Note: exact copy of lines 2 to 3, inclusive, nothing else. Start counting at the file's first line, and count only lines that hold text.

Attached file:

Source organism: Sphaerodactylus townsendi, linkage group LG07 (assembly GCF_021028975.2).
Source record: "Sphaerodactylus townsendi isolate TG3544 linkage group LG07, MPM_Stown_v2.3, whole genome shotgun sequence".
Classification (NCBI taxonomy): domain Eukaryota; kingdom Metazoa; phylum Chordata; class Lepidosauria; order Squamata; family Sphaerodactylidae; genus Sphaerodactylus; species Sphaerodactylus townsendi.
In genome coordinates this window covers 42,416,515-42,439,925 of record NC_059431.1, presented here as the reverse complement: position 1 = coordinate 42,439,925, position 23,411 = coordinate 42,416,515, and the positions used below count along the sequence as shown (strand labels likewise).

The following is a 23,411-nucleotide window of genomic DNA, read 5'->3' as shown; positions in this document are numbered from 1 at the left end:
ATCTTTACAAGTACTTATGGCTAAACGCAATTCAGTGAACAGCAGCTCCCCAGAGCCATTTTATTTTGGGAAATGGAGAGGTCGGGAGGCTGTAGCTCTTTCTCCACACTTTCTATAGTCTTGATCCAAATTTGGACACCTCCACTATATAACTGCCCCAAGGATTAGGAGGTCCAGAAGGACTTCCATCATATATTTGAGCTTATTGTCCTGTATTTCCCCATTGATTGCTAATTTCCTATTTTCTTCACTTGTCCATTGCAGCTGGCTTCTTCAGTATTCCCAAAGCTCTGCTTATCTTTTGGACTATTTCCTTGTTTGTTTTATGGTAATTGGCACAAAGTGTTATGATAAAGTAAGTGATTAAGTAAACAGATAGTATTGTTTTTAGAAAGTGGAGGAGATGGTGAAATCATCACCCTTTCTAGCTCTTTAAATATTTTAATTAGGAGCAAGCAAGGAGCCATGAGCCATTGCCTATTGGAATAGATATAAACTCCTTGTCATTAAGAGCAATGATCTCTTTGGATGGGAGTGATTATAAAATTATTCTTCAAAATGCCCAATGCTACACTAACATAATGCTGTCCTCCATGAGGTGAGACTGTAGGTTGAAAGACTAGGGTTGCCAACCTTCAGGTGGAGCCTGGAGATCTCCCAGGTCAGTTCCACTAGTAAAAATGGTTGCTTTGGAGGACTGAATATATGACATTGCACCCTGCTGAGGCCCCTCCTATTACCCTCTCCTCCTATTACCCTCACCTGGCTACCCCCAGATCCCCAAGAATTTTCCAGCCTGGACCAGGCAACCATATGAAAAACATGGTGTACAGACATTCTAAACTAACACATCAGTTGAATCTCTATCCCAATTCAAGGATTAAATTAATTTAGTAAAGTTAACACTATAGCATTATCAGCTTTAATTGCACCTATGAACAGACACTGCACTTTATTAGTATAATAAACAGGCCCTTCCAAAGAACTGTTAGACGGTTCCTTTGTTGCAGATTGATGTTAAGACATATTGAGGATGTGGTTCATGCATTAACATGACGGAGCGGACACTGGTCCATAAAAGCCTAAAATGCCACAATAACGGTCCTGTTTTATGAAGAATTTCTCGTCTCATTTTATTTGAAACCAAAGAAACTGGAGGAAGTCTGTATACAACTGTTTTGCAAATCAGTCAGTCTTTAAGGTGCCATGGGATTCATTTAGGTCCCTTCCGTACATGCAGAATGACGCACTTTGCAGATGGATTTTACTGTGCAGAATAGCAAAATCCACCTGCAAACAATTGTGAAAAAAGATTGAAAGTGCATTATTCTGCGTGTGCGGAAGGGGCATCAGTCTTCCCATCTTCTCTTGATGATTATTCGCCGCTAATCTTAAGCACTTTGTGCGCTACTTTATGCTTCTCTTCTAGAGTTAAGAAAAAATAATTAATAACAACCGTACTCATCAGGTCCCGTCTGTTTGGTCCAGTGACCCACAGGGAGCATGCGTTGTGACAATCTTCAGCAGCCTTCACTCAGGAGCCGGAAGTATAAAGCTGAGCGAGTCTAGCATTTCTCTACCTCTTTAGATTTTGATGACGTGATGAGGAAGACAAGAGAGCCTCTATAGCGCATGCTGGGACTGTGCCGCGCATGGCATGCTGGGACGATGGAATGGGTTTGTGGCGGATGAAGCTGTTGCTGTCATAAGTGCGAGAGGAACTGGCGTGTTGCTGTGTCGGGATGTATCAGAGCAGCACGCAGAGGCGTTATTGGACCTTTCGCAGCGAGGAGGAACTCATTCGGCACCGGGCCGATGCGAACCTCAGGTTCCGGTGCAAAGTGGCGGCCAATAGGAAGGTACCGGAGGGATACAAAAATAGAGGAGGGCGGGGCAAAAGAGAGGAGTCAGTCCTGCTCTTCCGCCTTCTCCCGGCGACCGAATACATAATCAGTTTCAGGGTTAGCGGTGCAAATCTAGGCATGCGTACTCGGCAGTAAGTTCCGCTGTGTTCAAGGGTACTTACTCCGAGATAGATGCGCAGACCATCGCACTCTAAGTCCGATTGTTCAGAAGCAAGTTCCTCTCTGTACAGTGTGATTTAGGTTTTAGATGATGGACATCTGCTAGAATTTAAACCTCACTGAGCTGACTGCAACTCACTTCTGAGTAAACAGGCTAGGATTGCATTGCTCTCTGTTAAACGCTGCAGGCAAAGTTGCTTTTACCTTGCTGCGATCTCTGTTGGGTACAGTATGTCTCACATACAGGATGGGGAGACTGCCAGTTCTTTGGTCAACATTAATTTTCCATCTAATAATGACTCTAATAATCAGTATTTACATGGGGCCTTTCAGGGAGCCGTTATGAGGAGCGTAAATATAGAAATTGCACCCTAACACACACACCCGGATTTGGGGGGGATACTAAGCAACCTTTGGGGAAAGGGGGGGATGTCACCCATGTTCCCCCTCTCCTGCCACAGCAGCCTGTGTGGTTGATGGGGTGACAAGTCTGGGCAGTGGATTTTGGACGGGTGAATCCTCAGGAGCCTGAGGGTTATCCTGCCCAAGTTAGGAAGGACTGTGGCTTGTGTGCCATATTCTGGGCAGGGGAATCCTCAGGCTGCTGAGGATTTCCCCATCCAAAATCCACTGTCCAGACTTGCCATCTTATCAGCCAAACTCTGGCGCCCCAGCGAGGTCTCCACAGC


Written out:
Source record: "Sphaerodactylus townsendi isolate TG3544 linkage group LG07, MPM_Stown_v2.3, whole genome shotgun sequence".
Classification (NCBI taxonomy): domain Eukaryota; kingdom Metazoa; phylum Chordata; class Lepidosauria; order Squamata; family Sphaerodactylidae; genus Sphaerodactylus; species Sphaerodactylus townsendi.